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Calculating Distributed Capacitance of a Bifilar Coil?

by HMS-776
Tags: bifilar, capacitance, coil, distributed
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HMS-776
#1
Mar25-11, 01:31 PM
P: 63
Hello everyone,

I have been tirelessly searching the net trying to find out how to calculate the distributed capacitance of a multi-layer bifilar coil.

Just wondering if anyone here can point me in the right direction?
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Bob S
#2
Mar25-11, 03:05 PM
P: 4,663
For Hi-Q high frequency coils, you want Litz wire. The turn-to-turn capacitance is the same as single conductor wire, but the eddy current (skin depth) losses are less. Litz wire is multiconductor wire with insulated strands. What do you mean by bifilar coil? See

http://www.die.ing.unibo.it/pers/grandi/papers/ia99.pdf

Bob S
berkeman
#3
Mar25-11, 04:54 PM
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Quote Quote by Bob S View Post
What do you mean by bifilar coil?
Bifilar windings are when the primary and secondary wires are wound together on the bobbin or core. It's generally done to minimize leakage inductance Lk, at the expense of much higher winding-to-winding capacitance Cww.

http://en.wikipedia.org/wiki/Bifilar_winding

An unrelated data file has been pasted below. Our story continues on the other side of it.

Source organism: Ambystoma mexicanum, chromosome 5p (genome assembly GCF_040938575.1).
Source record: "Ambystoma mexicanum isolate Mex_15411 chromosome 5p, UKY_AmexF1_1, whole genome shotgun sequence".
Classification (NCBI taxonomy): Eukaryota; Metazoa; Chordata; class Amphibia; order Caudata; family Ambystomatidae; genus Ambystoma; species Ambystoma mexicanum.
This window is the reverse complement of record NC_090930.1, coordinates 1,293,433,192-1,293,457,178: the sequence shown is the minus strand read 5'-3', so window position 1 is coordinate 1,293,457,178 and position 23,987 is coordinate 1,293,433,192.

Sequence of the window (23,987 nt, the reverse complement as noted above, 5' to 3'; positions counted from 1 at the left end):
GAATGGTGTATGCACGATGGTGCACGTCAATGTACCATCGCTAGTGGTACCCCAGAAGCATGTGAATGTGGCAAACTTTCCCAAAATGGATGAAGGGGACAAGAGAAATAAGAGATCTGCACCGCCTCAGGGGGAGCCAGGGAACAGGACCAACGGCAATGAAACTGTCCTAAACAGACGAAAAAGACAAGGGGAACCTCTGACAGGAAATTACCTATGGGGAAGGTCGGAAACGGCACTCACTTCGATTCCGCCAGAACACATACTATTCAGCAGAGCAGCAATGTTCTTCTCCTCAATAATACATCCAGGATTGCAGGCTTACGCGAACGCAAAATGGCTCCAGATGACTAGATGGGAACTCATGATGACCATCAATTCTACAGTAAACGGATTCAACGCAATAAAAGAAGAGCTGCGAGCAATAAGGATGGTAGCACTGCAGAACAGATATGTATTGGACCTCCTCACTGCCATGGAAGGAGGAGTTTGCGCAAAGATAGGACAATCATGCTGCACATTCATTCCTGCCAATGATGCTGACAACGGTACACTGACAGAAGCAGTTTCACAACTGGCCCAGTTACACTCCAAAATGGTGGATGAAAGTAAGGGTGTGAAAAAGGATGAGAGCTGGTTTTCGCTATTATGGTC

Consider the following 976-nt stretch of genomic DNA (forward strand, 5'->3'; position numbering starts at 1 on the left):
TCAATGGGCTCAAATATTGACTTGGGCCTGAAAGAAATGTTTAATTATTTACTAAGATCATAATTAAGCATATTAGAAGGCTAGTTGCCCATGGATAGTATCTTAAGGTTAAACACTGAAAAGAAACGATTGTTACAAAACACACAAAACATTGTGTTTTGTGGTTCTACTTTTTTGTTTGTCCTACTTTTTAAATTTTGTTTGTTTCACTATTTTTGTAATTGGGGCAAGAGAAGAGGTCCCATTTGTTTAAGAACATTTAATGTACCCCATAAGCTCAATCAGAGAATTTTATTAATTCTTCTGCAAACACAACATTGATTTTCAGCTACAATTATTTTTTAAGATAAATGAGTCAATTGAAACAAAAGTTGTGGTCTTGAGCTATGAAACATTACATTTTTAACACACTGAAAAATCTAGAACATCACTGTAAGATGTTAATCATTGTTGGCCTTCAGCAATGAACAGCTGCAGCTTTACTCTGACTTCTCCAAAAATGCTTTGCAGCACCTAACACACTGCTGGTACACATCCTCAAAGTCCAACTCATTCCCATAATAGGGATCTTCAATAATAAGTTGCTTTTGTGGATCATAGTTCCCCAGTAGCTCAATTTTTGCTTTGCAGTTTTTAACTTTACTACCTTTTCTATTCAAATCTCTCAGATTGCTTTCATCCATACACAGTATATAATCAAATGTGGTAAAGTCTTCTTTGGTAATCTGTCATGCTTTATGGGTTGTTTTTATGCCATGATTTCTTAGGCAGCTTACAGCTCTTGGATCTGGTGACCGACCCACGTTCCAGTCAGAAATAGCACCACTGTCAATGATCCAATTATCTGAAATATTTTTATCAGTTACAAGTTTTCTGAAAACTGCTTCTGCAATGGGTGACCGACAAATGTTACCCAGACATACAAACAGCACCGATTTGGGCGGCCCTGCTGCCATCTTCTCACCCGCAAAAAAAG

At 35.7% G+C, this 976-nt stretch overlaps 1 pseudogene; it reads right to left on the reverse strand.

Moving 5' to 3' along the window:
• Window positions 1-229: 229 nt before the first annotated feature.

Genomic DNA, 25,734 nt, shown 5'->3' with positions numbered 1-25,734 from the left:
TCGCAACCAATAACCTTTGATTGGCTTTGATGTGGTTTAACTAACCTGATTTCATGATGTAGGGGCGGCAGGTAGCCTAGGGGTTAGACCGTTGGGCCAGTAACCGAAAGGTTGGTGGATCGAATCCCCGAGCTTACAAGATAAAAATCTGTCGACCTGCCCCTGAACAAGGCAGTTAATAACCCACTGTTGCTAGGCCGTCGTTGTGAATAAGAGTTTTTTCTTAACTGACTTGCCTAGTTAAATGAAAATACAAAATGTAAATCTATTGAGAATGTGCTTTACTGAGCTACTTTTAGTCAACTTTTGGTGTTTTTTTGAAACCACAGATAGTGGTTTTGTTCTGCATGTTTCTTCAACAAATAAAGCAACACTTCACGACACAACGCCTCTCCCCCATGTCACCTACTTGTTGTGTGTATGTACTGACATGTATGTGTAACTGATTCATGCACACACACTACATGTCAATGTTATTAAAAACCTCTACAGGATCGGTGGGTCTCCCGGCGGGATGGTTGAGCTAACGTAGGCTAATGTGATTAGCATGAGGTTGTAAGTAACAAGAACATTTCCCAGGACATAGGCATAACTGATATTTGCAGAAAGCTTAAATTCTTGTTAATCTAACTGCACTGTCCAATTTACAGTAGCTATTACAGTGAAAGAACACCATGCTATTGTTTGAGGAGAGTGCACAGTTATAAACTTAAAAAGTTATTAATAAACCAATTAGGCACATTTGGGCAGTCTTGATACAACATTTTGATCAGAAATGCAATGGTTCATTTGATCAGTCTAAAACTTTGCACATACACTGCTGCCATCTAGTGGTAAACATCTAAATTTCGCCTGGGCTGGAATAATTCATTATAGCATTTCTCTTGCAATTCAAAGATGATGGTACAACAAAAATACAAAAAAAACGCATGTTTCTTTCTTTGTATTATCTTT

I'm not sure of a good way to calculate the capacitance, though....

Bob S
#4
Mar25-11, 10:35 PM
P: 4,663
Calculating Distributed Capacitance of a Bifilar Coil?

Quote Quote by berkeman View Post
Bifilar windings are when the primary and secondary wires are wound together on the bobbin or core. It's generally done to minimize leakage inductance Lk, at the expense of much higher winding-to-winding capacitance Cww.

http://en.wikipedia.org/wiki/Bifilar_winding

I'm not sure of a good way to calculate the capacitance, though....
The capacitance between the two conductors in a bifilar winding (neglecting turn-to-turn effects in a coil) is the same whether the bifilar pair is wound in a coil or in a long straight line. The capacitance per unit length is

C = πε0/[cosh-1(D/2R)]

where D is the center-to-center spacing of the two round conductors, each of radius R. (See Smythe Static and Dynamic Electricity Third Edition, Section 4.14).

It is also possible to get to this number by calculating the transmission line impedance of a twisted pair or a twin-line transmission line, and knowing that

a) The signal velocity in an air-filled transmission line is c = 1/sqrt(LC), and

b) The transmission line characteristic impedance is Z = sqrt(L/C)

where L and C are the inductance and capacitance per unit length.

Also look up Lecher Line capacitance in http://en.wikipedia.org/wiki/Lecher_lines

Bob S
HMS-776
#5
Mar25-11, 11:20 PM
P: 63
Thanks Bob S, I greatly appreciate it. although I am really hoping to find the equation one would use for a multi layer coil.


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